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I have been constructing some examples related to spherical harmonics. I wanted to know the $L^2$ norm of the function $f(x,y,z) \in S^2 = \{ x^2 + y^2 + z^2 = 1\}$. Wikipedia suggests this normalization:

$$ \int_{S^2} (xy)^2\, dS = \frac{4\pi}{15}$$

Are there any derivations that do not involve spherical coordinates? I am hoping for a more algebraic derivation. Maybe it will use spherical coordinates implicitly.

\begin{eqnarray*} x &=& \cos \theta \cos \phi \\ y &=& \sin \theta \cos \phi \\ z &=& \sin \phi \end{eqnarray*}

For smaller degree terms there is a trick. I would do the integral of $1$:

$$ \lvert\lvert\,1 \,\rvert\rvert^2 = \frac{1}{4\pi}\int_{S^2} 1 \, dS = 1$$

The averages of homogenous linear terms (or cubic terms) is zero. Quadratics have a trick:

$$ \lvert\lvert\,x \,\rvert\rvert^2 = \lvert\lvert\,y \,\rvert\rvert^2 = \lvert\lvert\,z \,\rvert\rvert^2 = \frac{1}{4\pi}\int_{S^2} x^2 \, dS = \frac{1}{3} \frac{1}{4\pi}\int_{S^2} (x^2 + y^2 + z^2) \, dS = \frac{1}{3}$$

I don't think there's such a trick for quadratic polynomials of 4th degree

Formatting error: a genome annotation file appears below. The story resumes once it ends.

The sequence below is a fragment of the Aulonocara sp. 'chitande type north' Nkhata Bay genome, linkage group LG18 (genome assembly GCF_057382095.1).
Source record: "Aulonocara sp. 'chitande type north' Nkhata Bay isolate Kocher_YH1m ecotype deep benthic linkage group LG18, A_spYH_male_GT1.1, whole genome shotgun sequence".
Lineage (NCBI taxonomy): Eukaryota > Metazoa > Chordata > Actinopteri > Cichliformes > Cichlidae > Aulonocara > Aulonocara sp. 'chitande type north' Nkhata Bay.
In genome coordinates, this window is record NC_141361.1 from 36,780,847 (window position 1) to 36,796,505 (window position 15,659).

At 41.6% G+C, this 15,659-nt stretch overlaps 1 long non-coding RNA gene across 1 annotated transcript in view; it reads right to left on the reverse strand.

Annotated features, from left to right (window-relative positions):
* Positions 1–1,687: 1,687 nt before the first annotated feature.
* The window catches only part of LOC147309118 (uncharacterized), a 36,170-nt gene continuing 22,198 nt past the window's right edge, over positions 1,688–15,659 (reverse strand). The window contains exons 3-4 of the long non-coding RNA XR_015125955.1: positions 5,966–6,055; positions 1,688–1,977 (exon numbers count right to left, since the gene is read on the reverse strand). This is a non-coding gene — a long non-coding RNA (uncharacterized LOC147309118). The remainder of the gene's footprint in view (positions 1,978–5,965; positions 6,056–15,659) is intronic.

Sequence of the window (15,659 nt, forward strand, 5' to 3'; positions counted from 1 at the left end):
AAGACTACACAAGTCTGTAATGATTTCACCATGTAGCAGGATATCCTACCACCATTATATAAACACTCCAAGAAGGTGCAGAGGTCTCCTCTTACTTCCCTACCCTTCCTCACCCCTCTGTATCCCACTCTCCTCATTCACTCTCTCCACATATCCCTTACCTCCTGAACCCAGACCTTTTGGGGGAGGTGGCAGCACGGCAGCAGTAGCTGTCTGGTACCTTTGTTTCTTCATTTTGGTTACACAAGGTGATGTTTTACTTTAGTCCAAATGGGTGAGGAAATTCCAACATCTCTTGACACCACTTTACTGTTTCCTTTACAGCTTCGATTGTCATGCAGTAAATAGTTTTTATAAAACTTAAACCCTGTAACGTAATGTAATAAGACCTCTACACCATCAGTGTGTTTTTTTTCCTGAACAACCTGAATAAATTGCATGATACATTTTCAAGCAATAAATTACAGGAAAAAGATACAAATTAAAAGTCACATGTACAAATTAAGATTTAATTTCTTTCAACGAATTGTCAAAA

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Through spherical coordinates or not, $$ I(k)= \iint_{S^2}(xy)^{2k}\,d\mu $$ boils down to a value of Euler's Beta function. We have $$ \iint_{x^2+y^2=R^2}(xy)^{2k}\,d\mu=R^{4k+1}\int_{0}^{2\pi}\left(\cos\theta\sin\theta\right)^{2k}\,d\theta =2\pi R^{4k+1}\cdot\frac{1}{4^{2k}}\binom{2k}{k}$$ hence $I(k)$ can be computed from Cavalieri's principle. Or

$$\begin{eqnarray*} I(k)&=&\int_{0}^{2\pi}\int_{0}^{\pi}\sin(\theta)^{4k+1}\cos(\varphi)^{2k}\sin(\varphi)^{2k}\,d\theta\,d\varphi\\&=&2\sqrt{\pi}\frac{\Gamma\left(k+\tfrac{1}{2}\right)^2}{\Gamma\left(2k+\tfrac{3}{2}\right)}=\color{red}{\frac{4\pi\binom{2k}{k}}{(4k+1)\binom{4k}{2k}}}.\end{eqnarray*}$$

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  • $\begingroup$ This looks like Crofton formula $\endgroup$ – cactus314 Dec 13 '17 at 18:59
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There is $x^2 y^2 + x^2 z^2 = x^2 (1 - x^2)$ and $dS = 2\pi dx$.

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  • $\begingroup$ The second one is false as written. Once you integrate around the $x$ axis circle there will be a $2\pi$. $\endgroup$ – cactus314 Dec 13 '17 at 18:19
  • $\begingroup$ The second one refers to the fact that the area of $S^2$ between the planes $x=x_1$ and $x=x_2$ is equal to $2\pi|x_2 -x_1|$. The only remaining integral is along the x-axis. $\endgroup$ – random Dec 13 '17 at 18:44
  • $\begingroup$ That's fine. You exploited symmetry to obtain a function of $x$ alone. Then $ \int \int dS = \int 2\pi dx$. Your math is cprrect, your writing is just a bit off. Really elegant use of symmetry though. $\endgroup$ – cactus314 Dec 13 '17 at 18:51
  • $\begingroup$ This could be the washer method from Calculus? This article on the napkin ring problem could be relevant. In any case I have $ \int \int dS = \int 2\pi \sqrt{1-x^2} dx$ $\endgroup$ – cactus314 Dec 13 '17 at 19:10

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